That's the beginning. An important facet of that first
step was the expectation that an eclectic set of ERCs
would result, based on the genesis of each through
wide-open competition. And though different in breadth
and scope, they were to share overarching, defining
A cultural focus was for each center to foster collaboration
and cooperative learning for industry, academe, and
government, based on mutual respect. This vision has
been realized so well that the ERC program sets an
international example for such collaboration in today's
We certainly can't claim credit for inventing university-industry
partnership. (We're not running for President.) But
together, we have carried it to new heights. Our strategic
approach has lead the way.
The facts speak for themselves, as shown on the screen:
- Industry support for the Centers is about 28%
of the total.
- Twenty-one percent of all ERC industrial members
are now small companies.
- Fifty-eight companies have been spun off by ERCs
over the last 15 years.
- To date, ERCs have unveiled over 600 inventions,
and procured over 300 patents and 1,400 software
- In 1999 alone, ERCs transferred over 200 different
technologies to member partners that impacted
- And lastly, we've graduated almost 7,000 students.
Employers say that Center students understand industry
better, get up to speed more quickly, communicate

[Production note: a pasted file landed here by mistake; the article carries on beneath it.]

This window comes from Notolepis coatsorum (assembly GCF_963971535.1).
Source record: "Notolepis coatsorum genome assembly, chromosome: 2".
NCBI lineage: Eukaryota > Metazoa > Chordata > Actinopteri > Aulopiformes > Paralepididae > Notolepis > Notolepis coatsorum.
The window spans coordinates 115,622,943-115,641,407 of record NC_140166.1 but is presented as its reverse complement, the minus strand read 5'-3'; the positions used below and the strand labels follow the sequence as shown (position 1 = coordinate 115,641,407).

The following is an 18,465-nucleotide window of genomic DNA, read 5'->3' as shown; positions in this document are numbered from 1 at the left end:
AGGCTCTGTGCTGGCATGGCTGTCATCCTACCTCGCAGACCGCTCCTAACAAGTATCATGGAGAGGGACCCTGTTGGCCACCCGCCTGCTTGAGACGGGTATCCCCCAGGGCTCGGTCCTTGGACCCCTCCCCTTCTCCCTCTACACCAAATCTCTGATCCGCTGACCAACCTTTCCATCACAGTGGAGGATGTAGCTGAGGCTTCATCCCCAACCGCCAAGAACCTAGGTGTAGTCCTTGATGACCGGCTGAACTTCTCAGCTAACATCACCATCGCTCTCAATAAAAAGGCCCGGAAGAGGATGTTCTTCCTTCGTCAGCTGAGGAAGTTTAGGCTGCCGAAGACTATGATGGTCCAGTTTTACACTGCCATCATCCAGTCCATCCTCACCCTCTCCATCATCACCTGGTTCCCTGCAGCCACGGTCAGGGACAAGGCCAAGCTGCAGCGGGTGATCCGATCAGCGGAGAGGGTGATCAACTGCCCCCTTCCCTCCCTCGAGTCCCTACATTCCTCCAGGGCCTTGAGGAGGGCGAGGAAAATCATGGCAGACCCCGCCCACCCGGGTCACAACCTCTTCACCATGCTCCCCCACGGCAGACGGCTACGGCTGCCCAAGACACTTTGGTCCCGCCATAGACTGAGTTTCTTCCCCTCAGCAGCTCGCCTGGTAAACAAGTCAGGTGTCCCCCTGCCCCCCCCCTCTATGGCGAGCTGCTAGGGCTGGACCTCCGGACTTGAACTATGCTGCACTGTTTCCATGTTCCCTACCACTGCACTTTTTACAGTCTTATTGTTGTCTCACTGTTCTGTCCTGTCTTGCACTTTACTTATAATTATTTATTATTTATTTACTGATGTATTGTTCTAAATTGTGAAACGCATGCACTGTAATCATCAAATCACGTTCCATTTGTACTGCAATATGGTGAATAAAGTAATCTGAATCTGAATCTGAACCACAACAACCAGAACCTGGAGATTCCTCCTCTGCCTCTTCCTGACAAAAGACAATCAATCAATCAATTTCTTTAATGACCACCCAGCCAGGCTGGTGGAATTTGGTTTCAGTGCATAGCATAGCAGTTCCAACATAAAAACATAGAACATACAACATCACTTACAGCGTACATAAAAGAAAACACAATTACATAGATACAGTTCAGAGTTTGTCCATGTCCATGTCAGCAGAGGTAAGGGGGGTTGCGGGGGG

better, and are more adept at cross-disciplinary approaches.
And we are all proud of their contribution to today's
With all of these components, we've reversed the situation
of 20 years ago. Other nations are emulating us. The
culture of the ERCs is well matched for our fast-paced,
It is valuable to contemplate the ERC success in a
larger framework because the set of ERC innovations
influenced the "big picture" over time. Thus, let's
raise the bar even higher-let's move to the next rung
on the ladder. Our challenge is to get these cultural
changes adapted, embraced, and understood by all of
the science and engineering community.
This requires our reflection once again, as we did
in 1984, to examine the overall context.
Our "new" era is a perfect match for an old theory.
It dates to the Austrian economist, Joseph Schumpeter.
In 1942, Schumpeter developed the "rule-breaking"
theory of economics. He described the hallmark of
technological innovation as "the perennial gale of
According to Schumpeter, a normal healthy economy was
not one in equilibrium, but one that was constantly
being disrupted and transformed by technological innovation.
The ERCs are catalysts for healthy disruption.
They guide change by fostering collaboration across
sectors and an interdisciplinary approach to engineering
education. The present set resulted in an untraditional
infrastructure, both intellectual and physical, with
themes that are now contemporary priorities.
This new type of infrastructure expanded our nation's
engineering and technological capabilities. But infrastructures
must constantly change and have flexible components.